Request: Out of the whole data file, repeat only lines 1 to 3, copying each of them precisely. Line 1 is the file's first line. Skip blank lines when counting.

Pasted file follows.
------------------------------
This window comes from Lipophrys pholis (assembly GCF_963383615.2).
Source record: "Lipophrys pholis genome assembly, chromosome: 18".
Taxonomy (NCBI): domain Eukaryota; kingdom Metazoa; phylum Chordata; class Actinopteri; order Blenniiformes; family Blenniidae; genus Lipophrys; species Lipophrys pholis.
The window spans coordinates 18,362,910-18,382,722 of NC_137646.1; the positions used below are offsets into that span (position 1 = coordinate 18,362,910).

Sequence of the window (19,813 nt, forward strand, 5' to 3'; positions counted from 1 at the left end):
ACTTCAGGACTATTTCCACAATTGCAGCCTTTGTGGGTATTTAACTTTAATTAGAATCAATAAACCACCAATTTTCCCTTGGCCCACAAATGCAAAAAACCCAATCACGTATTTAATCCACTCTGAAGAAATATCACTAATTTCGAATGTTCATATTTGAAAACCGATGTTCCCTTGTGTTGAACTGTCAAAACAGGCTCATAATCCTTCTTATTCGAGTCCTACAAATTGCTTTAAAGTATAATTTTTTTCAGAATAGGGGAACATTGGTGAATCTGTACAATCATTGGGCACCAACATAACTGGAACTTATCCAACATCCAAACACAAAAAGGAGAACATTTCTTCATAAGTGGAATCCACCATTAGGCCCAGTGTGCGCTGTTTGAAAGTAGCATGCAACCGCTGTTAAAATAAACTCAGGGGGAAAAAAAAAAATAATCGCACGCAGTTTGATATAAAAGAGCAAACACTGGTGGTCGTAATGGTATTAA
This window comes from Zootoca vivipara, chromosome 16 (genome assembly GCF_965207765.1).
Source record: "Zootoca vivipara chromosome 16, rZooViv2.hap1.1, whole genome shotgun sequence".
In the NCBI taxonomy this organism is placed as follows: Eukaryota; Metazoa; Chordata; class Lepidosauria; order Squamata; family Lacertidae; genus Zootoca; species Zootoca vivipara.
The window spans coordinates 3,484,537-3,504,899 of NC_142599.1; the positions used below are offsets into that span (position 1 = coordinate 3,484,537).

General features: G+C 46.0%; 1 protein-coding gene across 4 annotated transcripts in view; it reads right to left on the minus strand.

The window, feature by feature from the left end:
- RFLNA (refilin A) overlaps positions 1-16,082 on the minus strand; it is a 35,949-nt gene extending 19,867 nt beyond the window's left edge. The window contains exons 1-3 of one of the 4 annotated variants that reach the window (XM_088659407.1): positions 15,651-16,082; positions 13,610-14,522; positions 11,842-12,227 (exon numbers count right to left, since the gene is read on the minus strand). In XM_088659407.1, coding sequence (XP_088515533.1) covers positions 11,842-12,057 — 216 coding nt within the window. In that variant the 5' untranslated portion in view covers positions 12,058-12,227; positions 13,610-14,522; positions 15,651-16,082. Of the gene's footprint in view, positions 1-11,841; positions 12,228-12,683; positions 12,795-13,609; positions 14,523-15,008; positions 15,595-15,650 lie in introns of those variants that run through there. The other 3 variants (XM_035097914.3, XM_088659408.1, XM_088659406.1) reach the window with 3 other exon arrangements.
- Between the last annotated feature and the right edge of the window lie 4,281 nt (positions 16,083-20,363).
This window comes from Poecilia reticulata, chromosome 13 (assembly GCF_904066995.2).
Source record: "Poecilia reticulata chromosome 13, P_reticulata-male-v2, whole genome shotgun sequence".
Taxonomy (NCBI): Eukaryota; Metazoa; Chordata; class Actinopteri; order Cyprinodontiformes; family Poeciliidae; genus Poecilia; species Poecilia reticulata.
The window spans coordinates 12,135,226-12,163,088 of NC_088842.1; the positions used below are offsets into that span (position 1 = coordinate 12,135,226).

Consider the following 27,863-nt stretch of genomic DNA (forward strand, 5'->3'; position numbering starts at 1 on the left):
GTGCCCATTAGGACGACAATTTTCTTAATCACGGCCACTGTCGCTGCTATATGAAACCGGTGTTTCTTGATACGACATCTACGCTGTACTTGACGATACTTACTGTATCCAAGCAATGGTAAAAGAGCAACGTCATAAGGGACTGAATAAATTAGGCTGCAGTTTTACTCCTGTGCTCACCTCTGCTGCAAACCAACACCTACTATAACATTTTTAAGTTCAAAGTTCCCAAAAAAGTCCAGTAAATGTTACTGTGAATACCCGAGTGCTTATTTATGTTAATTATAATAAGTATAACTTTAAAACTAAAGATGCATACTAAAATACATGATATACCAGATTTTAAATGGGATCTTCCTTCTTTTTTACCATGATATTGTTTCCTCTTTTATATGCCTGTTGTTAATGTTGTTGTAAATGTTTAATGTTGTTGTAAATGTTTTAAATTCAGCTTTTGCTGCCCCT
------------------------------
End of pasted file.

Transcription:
This window comes from Lipophrys pholis (assembly GCF_963383615.2).
Source record: "Lipophrys pholis genome assembly, chromosome: 18".
Taxonomy (NCBI): domain Eukaryota; kingdom Metazoa; phylum Chordata; class Actinopteri; order Blenniiformes; family Blenniidae; genus Lipophrys; species Lipophrys pholis.